Tour of Denmark (29 July – 2 Aug)
Clasica San Sebastian (1 Aug)
Tour of Poland (2 Aug – 8 Aug)
That’s 13 days of racing within 14 days of the end of the Tour—and frankly, that’s too many races. I realize that cycling’s season is long and grueling; even with recently defunct races like Züri-Metzgete and Deutchland Tour, there are a finite number of racing days in which to hold events.
Still, with Grand Tours dominating the schedule, cycling has on-months and off—probably one of the reasons why they moved the Vuelta to September. Now check out this UCI ProTour schedule: in June, there are a mere two events. In August, there are five.
Not only that, but none are run concurrently with the TdF. It almost feels like someone is trying bump the Tour from the public eye without trying to challenge it directly. But who would want to do such a thing? Oh, I don’t know…
I’m not insisting that the UCI is attempting to “retake” the sport with their barrage of August events—like I said, scheduling can be a tricky beast. But if there is some intent behind the UCI’s efforts, I think it’s highly misguided. First off, many who follow cycling, and the entire country of France, are on vacation during August.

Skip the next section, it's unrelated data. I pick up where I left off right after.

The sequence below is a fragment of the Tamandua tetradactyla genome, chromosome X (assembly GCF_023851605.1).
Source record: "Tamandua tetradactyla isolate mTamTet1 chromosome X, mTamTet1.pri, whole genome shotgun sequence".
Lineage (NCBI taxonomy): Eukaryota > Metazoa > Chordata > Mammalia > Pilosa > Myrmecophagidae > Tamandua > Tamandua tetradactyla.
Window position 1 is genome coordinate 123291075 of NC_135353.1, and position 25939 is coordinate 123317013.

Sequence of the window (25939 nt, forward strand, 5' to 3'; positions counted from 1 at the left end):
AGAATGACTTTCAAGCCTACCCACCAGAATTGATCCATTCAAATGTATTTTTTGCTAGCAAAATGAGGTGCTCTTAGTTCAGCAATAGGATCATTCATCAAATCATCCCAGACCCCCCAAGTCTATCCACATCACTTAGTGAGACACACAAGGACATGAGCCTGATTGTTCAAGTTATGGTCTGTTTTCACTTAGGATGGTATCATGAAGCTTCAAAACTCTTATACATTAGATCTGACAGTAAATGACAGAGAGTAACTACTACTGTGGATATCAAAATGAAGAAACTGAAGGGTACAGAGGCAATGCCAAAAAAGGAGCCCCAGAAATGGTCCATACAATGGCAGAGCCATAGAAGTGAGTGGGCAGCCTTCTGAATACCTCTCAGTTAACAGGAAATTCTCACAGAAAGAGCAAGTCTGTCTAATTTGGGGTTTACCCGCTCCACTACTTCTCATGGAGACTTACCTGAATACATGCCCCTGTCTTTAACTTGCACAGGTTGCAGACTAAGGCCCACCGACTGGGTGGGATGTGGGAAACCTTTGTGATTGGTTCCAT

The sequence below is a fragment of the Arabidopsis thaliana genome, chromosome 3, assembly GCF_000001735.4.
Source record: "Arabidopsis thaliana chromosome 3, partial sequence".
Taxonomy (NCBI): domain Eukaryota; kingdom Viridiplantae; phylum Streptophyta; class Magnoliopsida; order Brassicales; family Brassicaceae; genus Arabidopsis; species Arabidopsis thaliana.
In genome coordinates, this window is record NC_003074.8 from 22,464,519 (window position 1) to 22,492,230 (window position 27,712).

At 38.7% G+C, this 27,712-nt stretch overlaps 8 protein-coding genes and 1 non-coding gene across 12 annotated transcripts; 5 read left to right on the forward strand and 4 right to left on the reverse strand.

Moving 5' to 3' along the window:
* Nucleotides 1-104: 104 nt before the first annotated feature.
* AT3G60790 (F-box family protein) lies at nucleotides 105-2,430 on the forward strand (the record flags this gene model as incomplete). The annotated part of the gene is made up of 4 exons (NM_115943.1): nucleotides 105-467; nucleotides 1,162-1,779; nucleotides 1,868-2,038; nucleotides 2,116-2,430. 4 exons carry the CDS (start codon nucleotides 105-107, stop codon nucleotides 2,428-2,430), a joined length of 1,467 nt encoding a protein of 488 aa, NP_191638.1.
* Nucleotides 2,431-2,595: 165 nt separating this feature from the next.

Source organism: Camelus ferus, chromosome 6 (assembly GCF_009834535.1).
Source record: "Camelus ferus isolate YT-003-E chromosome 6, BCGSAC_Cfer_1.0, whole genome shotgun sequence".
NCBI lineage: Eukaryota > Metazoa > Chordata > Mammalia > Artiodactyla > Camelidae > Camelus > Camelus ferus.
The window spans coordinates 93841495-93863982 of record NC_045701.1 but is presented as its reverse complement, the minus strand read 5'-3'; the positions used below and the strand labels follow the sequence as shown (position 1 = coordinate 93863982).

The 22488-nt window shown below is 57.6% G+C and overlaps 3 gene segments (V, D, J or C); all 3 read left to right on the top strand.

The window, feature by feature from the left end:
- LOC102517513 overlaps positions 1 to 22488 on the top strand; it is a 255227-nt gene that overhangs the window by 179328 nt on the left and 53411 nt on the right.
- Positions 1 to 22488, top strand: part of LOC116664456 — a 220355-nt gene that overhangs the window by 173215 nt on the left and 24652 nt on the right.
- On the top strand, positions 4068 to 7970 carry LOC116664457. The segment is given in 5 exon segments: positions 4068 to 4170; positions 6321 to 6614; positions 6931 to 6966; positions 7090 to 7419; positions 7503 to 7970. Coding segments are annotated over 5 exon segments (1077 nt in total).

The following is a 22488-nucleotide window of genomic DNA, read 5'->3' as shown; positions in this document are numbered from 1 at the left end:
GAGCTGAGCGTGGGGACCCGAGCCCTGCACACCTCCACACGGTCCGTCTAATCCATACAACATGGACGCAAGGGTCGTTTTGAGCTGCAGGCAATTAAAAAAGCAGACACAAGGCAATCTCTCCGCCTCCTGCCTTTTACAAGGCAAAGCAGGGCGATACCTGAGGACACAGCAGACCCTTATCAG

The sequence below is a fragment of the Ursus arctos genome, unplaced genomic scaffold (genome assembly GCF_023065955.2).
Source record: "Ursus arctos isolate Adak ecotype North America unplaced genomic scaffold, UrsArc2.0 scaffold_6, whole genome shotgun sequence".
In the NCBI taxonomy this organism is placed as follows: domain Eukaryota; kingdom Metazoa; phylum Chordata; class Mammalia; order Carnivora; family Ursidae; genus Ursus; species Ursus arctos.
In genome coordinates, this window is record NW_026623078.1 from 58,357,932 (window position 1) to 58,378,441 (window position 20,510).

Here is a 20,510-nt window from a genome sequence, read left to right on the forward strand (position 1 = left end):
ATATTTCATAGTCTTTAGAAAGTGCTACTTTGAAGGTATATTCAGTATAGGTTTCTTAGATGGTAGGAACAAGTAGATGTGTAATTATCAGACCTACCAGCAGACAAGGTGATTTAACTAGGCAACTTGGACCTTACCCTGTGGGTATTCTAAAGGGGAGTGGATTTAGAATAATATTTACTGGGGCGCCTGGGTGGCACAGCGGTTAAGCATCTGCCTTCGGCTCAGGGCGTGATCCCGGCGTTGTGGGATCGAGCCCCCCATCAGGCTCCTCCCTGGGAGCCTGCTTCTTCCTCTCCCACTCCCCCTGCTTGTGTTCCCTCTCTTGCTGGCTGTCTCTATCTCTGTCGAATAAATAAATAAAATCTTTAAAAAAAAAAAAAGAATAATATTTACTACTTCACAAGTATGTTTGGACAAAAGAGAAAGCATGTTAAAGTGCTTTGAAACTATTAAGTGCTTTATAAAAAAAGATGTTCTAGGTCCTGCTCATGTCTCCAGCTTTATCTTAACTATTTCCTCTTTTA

Second, it’s not the worst thing in the world for races to run concurrently with a Grand Tour. Certainly, the Tour of California organizers aren’t worried about it, and Catalunya seems to be getting by ok. While the Tour may cast the longest shadow in the sport, it’s not like other events don’t exist—Tour of Austria, for example.
Cramming all these races into the first week in August just makes the UCI look desperate. Wedging events from the second half of the season directly against the tail of the Tour (Poland used to be in September, Clasica in mid-August, and Tour of Denmark didn’t begin in July) makes them a multicolored spandex blur in the racing-numbed eyes of fans.
The classics didn’t become classics by hopping around the calendar to best suit the perceived interest of fans or availability of airtime/newsprint. Objectively speaking, plenty of races have no business being where they are.
Roubaix and RVV have a nasty habit of landing on Easter Sunday (hardly conducive to a day out drinking and yelling) and any bike race slated for February in Belgium is doomed to occasional failure.
Classics became classics by staying put and attracting an audience, developing bigger crowds, better prize money, and the ageless mystique that comes from great riders putting on legendary performances.
The fact is, a lot of bike races aren’t going to develop these things and fail—and that’s not necessarily bad. Missteps allow organizers to learn from their mistakes, increase demand for new races from fans, and free up sponsorship money for new endeavors.
So next season, I’d like to see these races back where they started, preferably with a little blank space around them on the calendar. The UCI may just find that letting its events have some elbow room, and giving fans and journos a chance to get back up to speed pays solid dividends, even if a few races fall by the wayside in the process.